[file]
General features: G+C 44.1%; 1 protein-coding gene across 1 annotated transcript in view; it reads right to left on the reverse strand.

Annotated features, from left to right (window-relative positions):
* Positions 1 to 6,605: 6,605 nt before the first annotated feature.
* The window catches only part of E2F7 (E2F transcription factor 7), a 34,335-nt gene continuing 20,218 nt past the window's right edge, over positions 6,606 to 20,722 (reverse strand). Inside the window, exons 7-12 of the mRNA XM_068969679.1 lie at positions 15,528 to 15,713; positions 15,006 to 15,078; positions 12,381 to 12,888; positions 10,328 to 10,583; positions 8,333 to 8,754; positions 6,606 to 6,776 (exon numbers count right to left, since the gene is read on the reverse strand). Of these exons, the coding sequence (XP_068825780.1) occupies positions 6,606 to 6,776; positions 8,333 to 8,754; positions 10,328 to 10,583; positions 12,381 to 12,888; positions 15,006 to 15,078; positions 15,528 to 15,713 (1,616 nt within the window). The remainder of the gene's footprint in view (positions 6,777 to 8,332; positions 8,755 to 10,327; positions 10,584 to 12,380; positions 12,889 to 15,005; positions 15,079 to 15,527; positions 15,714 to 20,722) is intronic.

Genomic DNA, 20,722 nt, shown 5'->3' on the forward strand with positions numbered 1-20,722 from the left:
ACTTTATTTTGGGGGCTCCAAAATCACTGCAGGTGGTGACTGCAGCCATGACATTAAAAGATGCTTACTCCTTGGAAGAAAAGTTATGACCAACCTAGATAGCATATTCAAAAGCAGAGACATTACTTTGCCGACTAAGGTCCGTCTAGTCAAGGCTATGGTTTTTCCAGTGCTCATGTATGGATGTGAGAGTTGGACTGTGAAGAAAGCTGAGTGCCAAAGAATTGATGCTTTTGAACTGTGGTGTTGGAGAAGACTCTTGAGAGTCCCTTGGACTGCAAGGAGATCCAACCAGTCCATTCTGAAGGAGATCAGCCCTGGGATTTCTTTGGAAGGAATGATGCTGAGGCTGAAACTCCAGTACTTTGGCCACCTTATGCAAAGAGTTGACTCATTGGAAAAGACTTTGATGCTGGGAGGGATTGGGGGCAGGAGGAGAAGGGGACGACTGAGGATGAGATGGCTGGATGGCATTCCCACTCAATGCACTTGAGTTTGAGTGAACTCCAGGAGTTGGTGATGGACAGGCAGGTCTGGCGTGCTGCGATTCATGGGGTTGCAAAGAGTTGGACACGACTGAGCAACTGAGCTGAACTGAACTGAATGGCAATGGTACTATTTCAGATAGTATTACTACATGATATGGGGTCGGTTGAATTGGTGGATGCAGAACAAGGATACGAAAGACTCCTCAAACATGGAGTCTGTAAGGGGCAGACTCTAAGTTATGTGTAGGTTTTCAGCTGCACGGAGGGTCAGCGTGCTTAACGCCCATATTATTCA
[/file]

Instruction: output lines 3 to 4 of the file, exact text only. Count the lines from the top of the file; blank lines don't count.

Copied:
* Positions 1 to 6,605: 6,605 nt before the first annotated feature.
* The window catches only part of E2F7 (E2F transcription factor 7), a 34,335-nt gene continuing 20,218 nt past the window's right edge, over positions 6,606 to 20,722 (reverse strand). Inside the window, exons 7-12 of the mRNA XM_068969679.1 lie at positions 15,528 to 15,713; positions 15,006 to 15,078; positions 12,381 to 12,888; positions 10,328 to 10,583; positions 8,333 to 8,754; positions 6,606 to 6,776 (exon numbers count right to left, since the gene is read on the reverse strand). Of these exons, the coding sequence (XP_068825780.1) occupies positions 6,606 to 6,776; positions 8,333 to 8,754; positions 10,328 to 10,583; positions 12,381 to 12,888; positions 15,006 to 15,078; positions 15,528 to 15,713 (1,616 nt within the window). The remainder of the gene's footprint in view (positions 6,777 to 8,332; positions 8,755 to 10,327; positions 10,584 to 12,380; positions 12,889 to 15,005; positions 15,079 to 15,527; positions 15,714 to 20,722) is intronic.